Visitors can walk through the re-created environment of a French farmhouse turned howitzer-blasted shell crater and admire an original 1917 Harley Davidson, one of 20,000 motorcycles sent to support the war effort in Europe. Elsewhere in this section, lesser-known stories reveal the unheralded details of the Choctaw code talkers (who used Native American languages for military code to fool the Germans), the Black Rattlers (the celebrated 369th Infantry Regiment of African American soldiers) and the Gold Star Mothers, who took postwar pilgrimages to their sons’ and husbands’ gravesites.

Before exiting this gallery, you can design your own propaganda poster on one of the interactive counters, then email it to yourself to print at home.

In the museum's other galleries, exhibitions that rotate frequently focus on niche topics related to World War I. Through Sept. 6, “Silk and Steel: French Fashion, Women and WWI,” currently the museum's special exhibition, showcases the importance of women's fashion to morale, economies and war allegiances through capes, coats, hats, shoes and vintage dresses of revered French designers. The “Votes & Voices” exhibition (no end date set) celebrates the women's suffrage movement and ratification of the 19th Amendment.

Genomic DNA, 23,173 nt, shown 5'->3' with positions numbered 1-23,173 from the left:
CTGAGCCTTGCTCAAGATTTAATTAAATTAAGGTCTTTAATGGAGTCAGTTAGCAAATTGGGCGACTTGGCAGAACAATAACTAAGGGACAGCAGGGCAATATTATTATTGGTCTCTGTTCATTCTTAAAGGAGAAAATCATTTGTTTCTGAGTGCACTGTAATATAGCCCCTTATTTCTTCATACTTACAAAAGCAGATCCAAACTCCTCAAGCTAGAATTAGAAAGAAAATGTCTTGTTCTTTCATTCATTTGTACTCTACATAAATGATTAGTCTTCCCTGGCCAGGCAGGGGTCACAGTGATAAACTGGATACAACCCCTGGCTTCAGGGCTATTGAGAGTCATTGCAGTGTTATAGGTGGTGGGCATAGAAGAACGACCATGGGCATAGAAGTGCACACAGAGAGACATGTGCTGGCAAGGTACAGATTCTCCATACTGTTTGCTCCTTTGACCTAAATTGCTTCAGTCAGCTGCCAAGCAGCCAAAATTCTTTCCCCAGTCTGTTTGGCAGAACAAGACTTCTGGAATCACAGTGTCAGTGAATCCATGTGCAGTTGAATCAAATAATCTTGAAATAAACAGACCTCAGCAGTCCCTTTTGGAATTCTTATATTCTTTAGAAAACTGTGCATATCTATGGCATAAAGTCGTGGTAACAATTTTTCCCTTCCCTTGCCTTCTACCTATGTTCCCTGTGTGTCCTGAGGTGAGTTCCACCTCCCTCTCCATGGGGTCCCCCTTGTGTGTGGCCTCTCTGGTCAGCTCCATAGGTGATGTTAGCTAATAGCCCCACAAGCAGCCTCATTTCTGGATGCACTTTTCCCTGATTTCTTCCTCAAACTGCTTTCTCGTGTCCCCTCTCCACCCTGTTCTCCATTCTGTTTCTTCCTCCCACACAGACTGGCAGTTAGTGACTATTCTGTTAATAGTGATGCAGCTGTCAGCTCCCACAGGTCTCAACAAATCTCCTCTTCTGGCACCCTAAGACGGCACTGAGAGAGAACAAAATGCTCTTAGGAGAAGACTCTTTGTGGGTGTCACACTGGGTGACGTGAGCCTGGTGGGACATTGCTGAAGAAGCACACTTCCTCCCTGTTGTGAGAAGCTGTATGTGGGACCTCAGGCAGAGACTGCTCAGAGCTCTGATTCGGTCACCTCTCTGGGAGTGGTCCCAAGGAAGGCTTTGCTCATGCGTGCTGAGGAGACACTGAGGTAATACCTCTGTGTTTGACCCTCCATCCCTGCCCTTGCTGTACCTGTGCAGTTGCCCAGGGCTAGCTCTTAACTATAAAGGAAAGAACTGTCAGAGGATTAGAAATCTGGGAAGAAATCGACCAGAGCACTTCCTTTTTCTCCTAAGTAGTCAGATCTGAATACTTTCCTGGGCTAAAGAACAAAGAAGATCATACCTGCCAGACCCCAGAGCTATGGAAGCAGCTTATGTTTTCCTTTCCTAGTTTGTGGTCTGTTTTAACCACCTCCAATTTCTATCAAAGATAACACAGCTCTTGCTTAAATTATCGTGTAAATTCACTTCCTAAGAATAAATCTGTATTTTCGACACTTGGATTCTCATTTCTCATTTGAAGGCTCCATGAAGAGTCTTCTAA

Cap your visit to the NWWIMM by ascending the Liberty Memorial Tower (when it reopens post-COVID-pandemic) for a panoramic view of the Kansas City skyline, a must-do for the able-bodied. (To reach the open-air observation deck, you first take an elevator, then must climb 45 steps.) If you can't make the climb up, the tower shines from the ground just as well.

Where to Stay

Crossroads Hotel: You're just a short stroll from the museum at this 131-room downtown property in the Crossroads Arts District. The 100-year-old brick bottling warehouse turned hotel is the former business stomping grounds of Kansas City political boss Tom Pendergast. Venture up to its scenic rooftop for the view and a beer garden. Rooms from $189

Home2 Suites Kansas City Downtown: Book a room in this 114-suite property for a budget stay in the Crossroads district. The Kansas City Streetcar, a free downtown shuttle service, stops just across from the hotel, giving you easy access to downtown attractions, such as the restaurants and shops at River Market. It doesn't stop at the museum, which is within walking distance from the hotel. Rooms from $99

Where to Dine

Barbecue kingpins: When in K.C., do as the locals do and chow down on what many die-hard barbecue fans consider the country's best barbecue. At Joe's Kansas City Bar-B-Que, which tops most lists in the city — and some national ones — you can't go wrong with the pulled pork sandwich or any of the slow-cooked meats. For the best environment, head to Joe's original location in an old gas station on West 47th Avenue, about 5 miles south of the museum.

The ribs at Arthur Bryant's Barbeque on Brooklyn Avenue have attracted the chops of Presidents Jimmy Carter and Barack Obama — and Harry Truman, when he was alive. It's an easy drive that's 2.5 miles northwest of the museum.